Currency Market Analysis

Nov 13, 2015 | Currency Market Analysis

Global Themes

The U.S. dollar held firm on Friday and within a penny of six-month highs against the euro. The dollar continues to draw solid support from expectations that next month could bring higher borrowing rates in the U.S. and lower, euro-weakening ones in Europe. The case for lower lending rates in Europe gained traction in news today of a surprise slowdown in growth across the 19-nation economy. Euro zone growth slowed to a 0.3 percent quarterly rate in the third quarter, down from an already anemic 0.4 percent during the spring. Though firmer Friday, the dollar was on course for a modest decline on the week, having succumbed to a bout of profit-taking following its jobs-fueled rally from last week. American consumers today will have a say on whether the dollar can muster another week of gains with news on retail sales and consumer sentiment due. Canada’s loonie was less than two cents away from 11-year lows.


Australia’s jobs boom had the Aussie dollar on track for a resilient week, news that all but shut the door to further interest rate cuts Down Under this year. Australia added nearly 60,000 jobs last month, the most in 3½ years which pulled unemployment down to 5.9 percent, a five-month low, from 6.2 percent.


The euro treaded water above six-month lows against the dollar but a lid remained on its upside after subdued area growth over the summer served as a green light for European Central Bank (ECB) to double down on stimulus next month. Both the euro zone and Germany grew at a paltry rate of 0.3 percent during the summer quarter, down a tick from 0.4 percent in the spring. The euro has found a tentative floor with Fed officials keeping a wary eye on the dollar whose strength has proven bad for U.S. growth.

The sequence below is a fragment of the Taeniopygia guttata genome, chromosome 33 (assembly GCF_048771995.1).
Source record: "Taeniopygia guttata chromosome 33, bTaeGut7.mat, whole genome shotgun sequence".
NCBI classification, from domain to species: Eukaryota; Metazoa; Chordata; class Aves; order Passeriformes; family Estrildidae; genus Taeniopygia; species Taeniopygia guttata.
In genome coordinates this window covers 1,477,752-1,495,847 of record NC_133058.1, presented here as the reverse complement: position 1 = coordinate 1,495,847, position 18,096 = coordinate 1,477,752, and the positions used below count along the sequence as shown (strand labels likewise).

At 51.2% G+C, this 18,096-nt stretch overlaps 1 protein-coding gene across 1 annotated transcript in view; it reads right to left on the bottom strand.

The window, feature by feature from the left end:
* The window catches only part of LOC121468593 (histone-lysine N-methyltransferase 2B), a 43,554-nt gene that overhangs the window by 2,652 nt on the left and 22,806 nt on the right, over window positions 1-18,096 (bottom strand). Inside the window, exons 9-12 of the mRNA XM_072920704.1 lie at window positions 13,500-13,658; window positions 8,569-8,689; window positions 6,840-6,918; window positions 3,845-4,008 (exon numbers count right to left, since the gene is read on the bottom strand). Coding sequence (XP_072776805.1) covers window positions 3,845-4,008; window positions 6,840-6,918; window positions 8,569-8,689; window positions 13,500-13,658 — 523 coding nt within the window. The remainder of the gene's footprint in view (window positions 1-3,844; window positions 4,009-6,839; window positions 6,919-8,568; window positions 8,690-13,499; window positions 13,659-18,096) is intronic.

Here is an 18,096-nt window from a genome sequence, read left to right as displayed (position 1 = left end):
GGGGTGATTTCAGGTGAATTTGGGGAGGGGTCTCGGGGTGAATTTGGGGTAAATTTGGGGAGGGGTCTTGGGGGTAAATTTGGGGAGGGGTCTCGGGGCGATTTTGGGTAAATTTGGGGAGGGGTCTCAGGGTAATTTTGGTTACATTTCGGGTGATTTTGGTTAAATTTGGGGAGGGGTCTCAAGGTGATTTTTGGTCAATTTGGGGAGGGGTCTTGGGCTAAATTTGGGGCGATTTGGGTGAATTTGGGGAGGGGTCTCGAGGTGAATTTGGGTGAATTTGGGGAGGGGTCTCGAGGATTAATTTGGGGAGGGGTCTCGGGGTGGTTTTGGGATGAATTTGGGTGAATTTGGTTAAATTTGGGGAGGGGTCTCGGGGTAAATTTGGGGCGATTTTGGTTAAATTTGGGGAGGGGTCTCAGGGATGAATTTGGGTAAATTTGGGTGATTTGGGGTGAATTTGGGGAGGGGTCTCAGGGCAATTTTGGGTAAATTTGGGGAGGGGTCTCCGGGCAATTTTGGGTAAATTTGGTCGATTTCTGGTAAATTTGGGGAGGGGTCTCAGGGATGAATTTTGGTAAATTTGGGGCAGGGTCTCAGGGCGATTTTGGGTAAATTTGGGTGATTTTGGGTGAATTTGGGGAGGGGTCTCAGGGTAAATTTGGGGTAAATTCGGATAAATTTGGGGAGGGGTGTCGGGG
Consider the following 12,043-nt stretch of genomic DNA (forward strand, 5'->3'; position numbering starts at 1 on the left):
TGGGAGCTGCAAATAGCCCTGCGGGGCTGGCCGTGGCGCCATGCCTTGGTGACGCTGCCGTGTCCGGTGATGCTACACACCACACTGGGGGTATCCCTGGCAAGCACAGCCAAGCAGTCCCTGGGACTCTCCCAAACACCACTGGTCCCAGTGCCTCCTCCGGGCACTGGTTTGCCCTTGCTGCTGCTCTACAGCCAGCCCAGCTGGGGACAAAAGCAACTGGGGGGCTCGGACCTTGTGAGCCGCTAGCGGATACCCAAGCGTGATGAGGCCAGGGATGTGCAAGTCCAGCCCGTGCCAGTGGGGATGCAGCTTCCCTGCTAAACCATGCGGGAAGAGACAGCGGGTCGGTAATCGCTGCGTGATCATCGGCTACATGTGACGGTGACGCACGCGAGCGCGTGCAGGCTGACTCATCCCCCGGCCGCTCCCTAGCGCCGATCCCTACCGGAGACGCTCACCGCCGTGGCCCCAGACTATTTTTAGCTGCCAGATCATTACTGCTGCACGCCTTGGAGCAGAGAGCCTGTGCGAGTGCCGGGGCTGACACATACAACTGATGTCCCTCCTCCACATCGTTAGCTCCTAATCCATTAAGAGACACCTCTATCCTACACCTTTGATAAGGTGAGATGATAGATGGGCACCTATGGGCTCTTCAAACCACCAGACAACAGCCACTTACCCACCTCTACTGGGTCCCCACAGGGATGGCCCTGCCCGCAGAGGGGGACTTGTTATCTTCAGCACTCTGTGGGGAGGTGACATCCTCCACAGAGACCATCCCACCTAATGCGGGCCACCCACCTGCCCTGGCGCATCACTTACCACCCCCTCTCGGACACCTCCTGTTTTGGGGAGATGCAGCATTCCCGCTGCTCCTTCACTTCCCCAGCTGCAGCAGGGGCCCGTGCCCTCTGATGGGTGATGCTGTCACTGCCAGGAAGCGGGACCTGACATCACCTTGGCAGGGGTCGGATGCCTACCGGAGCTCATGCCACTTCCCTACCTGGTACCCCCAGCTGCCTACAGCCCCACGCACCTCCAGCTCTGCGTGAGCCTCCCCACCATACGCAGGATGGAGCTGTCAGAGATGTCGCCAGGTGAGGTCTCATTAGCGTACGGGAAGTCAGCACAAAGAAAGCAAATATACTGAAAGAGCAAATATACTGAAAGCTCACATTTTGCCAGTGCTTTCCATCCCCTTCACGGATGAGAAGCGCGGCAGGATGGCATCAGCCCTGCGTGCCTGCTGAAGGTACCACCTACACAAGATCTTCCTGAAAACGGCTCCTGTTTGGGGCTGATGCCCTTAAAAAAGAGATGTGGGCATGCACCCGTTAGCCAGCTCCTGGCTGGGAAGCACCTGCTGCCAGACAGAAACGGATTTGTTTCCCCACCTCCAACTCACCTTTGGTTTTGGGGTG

Ahead of key news on America’s main growth engine, the consumer, sterling was set for a solid, near 2-cent gain on the week against the dollar, helped by the U.K. currency’s outperformance against the euro. That’s helped the pound recover from six-month lows hit a week ago against the dollar. Despite its resilient week, Britain’s steady interest rate outlook for as far as the eye can see should limit gains for the pound and leave it vulnerable should news next week on U.K. inflation (Tuesday) and consumer spending (Thursday) meet markets’ subdued expectations.


The loonie held steady and within reach of 11-year lows against its U.S. counterpart. Subdued oil prices below $42 kept the loonie from benefiting from lackluster U.S. data on inflation and consumer spending.


The dollar was choppy in the wake of lackluster news on the economy’s main driver: The consumer. Despite last month’s jobs explosion, consumers barely spent with retail sales up 0.1 percent. So-called core spending rose 0.2 percent, half of forecasts of 0.4 percent but an improvement from the 0.1 percent increase in September. Core producer or wholesale inflation slowed to an annual rate of 0.1 percent in October from 0.8 percent. Though underwhelming, the news won’t scupper a Fed rate hike next month, limiting downside risk for the dollar.

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